GW2: Sandy Dune Caves and Drydock Scratch

To call it merely a jumping puzzle does it a serious injustice.

Even if I feel like I should be in a jungle outfit to be Indiana Charr in this section.

Even if I feel like I should be in a jungle outfit to be Indiana Charr in this section.

What it is, is an entire cavern system that only happens to contain a jumping puzzle.

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GW2 does not shy away from the vertical. You know those deep and varied underwater places that are so awesome? This is the caves version.

I spent far more time squeeing over the vast variety of cave environments depicted so adeptly than worrying about jumping.

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I also spent an equally long time on the outdoor aboveground portions, taking grand panoramic screenshots of the Silverwastes from angles to die for.

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That vine!

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That view!

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That airship!

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That view and that airship!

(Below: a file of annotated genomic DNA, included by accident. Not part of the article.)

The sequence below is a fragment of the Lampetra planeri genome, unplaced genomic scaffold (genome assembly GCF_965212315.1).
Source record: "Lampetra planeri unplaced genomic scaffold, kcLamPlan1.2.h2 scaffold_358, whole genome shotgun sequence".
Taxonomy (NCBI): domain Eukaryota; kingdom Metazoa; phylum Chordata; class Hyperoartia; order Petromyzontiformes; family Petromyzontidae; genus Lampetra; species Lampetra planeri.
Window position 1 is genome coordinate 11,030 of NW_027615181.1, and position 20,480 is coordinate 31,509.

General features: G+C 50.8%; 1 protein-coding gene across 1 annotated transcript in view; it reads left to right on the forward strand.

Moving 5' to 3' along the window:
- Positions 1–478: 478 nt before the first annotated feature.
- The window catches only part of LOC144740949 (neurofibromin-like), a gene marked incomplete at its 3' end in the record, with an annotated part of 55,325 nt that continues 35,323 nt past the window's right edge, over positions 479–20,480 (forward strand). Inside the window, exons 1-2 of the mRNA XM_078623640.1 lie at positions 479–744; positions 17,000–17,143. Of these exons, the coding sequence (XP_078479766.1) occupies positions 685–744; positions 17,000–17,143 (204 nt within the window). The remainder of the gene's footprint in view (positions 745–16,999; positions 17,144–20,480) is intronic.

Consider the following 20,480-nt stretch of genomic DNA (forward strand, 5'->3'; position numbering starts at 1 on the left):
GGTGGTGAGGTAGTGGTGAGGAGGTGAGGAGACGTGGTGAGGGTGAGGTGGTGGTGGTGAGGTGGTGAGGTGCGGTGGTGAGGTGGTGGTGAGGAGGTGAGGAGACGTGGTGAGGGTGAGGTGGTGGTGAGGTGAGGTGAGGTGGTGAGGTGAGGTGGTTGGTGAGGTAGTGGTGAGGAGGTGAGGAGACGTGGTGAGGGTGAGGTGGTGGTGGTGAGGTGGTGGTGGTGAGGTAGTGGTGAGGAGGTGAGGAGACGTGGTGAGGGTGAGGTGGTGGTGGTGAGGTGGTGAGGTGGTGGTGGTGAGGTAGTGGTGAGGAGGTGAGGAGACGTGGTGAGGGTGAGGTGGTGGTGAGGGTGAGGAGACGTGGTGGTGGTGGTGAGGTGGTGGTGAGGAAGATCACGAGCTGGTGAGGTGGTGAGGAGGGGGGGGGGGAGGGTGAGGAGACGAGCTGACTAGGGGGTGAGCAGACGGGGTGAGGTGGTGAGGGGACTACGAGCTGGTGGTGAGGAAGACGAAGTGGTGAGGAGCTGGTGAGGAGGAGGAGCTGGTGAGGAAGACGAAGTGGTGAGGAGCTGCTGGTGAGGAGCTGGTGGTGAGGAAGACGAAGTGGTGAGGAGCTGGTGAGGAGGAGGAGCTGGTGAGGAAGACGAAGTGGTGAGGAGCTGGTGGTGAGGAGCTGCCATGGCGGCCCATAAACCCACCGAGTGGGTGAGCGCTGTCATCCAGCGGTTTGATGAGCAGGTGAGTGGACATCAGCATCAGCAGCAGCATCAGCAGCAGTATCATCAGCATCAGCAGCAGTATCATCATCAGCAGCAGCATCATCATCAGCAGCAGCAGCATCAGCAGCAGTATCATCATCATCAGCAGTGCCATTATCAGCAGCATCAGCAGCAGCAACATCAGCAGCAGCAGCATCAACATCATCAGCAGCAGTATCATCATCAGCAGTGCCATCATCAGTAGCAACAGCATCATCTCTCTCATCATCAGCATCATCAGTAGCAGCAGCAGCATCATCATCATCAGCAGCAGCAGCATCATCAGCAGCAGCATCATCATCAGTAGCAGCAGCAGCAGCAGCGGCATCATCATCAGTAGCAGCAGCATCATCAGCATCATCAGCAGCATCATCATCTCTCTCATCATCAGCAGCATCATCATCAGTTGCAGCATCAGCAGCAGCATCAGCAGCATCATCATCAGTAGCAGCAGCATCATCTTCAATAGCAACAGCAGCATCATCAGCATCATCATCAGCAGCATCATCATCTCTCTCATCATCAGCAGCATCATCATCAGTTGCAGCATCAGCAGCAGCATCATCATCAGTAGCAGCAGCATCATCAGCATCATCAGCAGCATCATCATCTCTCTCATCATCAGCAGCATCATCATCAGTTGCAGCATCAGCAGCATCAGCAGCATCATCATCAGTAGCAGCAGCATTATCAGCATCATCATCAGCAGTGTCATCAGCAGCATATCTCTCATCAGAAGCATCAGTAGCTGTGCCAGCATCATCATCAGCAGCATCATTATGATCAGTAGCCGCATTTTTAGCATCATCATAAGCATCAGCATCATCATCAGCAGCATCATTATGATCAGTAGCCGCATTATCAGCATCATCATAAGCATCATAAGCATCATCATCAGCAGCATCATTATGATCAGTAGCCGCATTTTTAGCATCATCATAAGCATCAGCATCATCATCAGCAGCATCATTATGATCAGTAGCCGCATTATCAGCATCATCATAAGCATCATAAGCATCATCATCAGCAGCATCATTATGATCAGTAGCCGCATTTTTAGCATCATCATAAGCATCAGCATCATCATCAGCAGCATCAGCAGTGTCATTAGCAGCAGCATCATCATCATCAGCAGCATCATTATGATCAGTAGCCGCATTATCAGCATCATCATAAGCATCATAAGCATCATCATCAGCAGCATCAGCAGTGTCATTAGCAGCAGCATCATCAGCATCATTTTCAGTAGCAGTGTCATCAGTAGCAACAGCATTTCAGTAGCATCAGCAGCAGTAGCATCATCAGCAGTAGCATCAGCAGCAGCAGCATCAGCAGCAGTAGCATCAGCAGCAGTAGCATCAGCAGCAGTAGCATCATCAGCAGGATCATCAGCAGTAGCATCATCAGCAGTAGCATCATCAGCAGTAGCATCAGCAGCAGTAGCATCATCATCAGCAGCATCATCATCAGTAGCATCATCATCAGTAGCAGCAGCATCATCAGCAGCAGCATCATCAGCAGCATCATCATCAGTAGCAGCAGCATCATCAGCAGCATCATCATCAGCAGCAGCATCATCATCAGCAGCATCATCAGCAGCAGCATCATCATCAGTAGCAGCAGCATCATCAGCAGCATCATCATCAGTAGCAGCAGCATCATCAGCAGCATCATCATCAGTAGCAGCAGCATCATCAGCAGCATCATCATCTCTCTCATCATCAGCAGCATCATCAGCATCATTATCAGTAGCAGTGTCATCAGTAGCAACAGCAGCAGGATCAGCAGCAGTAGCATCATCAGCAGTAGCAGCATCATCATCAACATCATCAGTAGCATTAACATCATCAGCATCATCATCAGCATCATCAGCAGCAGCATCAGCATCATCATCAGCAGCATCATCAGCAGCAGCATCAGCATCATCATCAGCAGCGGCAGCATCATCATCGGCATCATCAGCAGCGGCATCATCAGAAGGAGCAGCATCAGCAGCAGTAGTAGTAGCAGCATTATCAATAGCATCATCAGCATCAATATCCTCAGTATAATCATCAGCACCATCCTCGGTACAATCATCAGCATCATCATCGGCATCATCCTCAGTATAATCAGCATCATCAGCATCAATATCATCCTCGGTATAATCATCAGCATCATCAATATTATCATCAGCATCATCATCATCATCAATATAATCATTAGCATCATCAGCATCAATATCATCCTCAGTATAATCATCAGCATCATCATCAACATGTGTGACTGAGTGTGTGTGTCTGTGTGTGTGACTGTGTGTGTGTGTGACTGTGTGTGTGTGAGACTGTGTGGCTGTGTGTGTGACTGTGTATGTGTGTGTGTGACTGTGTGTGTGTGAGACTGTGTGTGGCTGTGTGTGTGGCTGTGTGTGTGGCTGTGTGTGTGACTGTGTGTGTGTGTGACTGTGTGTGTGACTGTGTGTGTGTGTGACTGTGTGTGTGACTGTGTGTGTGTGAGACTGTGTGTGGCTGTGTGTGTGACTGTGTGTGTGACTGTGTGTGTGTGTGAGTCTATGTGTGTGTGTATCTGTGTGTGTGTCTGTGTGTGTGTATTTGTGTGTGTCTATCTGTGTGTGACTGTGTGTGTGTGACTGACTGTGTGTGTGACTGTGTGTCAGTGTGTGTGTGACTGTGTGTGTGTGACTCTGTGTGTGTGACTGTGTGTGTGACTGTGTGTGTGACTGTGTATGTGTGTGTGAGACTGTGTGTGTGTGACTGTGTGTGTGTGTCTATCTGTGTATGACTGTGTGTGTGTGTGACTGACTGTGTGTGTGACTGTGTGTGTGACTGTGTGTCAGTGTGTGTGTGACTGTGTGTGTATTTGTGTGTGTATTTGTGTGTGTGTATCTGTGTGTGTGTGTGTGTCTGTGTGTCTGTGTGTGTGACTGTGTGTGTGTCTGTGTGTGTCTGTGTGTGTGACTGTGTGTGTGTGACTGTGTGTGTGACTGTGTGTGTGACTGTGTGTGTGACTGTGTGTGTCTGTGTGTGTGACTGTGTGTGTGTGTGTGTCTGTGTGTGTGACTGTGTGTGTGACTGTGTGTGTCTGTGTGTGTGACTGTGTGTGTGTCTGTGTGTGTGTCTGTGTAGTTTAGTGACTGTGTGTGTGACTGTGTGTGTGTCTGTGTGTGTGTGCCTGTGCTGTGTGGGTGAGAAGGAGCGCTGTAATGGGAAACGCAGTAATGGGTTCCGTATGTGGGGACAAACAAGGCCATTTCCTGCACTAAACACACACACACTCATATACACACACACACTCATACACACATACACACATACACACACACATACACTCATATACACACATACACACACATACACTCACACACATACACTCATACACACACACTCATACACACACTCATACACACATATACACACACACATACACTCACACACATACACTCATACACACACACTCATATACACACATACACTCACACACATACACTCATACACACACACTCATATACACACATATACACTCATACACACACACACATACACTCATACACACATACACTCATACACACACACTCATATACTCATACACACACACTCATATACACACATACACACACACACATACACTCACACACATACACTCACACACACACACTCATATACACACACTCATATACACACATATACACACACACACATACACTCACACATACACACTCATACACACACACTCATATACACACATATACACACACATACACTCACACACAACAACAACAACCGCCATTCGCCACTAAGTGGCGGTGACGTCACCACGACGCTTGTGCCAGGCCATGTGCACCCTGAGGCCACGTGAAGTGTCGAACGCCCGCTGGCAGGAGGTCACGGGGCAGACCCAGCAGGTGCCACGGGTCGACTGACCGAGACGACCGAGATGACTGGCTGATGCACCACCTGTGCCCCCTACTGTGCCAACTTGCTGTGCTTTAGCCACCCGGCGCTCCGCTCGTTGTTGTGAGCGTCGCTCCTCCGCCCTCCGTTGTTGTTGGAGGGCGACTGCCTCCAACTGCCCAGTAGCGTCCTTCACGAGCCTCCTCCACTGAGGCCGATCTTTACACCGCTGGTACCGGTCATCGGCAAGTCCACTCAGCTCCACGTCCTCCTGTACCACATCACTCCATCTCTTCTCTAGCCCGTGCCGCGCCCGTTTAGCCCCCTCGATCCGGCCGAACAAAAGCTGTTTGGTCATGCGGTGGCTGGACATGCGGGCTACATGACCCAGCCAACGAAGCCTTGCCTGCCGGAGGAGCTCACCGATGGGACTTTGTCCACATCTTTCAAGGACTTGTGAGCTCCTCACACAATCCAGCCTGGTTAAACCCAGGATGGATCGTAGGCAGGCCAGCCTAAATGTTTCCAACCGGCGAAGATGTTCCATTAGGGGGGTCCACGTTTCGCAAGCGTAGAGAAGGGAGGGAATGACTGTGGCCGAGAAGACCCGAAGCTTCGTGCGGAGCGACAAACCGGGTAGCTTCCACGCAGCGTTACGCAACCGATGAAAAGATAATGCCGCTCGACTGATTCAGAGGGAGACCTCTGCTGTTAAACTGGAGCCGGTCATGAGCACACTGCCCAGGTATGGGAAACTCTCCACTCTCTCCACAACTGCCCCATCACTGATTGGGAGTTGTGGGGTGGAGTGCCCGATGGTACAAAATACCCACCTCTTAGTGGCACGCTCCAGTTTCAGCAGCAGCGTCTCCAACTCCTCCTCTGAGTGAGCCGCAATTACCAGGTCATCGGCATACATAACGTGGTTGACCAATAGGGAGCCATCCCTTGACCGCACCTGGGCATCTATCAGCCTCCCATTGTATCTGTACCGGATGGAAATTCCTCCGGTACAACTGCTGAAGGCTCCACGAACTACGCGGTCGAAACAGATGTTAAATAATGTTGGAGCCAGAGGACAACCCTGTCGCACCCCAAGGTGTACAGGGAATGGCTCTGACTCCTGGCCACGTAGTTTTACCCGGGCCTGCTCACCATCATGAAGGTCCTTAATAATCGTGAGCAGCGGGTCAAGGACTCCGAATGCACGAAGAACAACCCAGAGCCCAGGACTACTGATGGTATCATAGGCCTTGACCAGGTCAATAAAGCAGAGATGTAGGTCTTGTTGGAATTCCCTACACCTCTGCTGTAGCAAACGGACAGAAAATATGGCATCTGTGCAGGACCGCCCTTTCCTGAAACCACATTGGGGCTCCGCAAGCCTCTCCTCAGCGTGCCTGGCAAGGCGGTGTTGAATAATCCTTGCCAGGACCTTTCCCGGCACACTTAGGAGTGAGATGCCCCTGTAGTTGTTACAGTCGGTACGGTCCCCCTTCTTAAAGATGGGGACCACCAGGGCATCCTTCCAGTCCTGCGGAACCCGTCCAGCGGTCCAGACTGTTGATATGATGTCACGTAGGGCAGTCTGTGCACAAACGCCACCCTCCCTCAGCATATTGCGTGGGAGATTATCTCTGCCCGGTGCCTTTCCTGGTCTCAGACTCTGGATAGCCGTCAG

(Yes, there were also plenty of impact craters.)

I’m glad that feedback from Not So Secret appears to have been taken to heart. Near the later stages, a skritt will helpfully rez you so that frustrated raging and having to restart right from the beginning due to one unlucky slip is not necessary.

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The gigantic thing is broken up into milestones, that essentially can save your progress over gameplay sessions, if you remain in the map. My first exploration took me through 3 milestones before I ran out of time and had to quit. I’d assumed I’d have to rerun the thing from the beginning, but no, when I logged back on, I still had the 3 milestone stacks, along with my coin buff.

The coin buff is an interesting exercise in self-chosen player difficulty mixed with a goldsink.

If you pay the NPC 1 gold, you get a buff that lasts for an hour that lets you use any handy skritt tunnels (conveniently placed near post-plummeting locations) to go back to the last milestone.

If you’re a more miserly individual, you can pay 1 silver to get a teleport to the second last milestone and 1 copper to the third last.

I started out paying a silver because I’m cheap, but near the end, because I was so captivated with exploring and iterating my way through the new stuff of each checkpoint, I coughed up the gold so as not to waste my own time.

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And yes, I did the entire thing sans Dulfy guide, because content like this is chicken soup for my mapping and exploration soul, with the reward of wonderous vistas and the satisfaction of forging your own path through.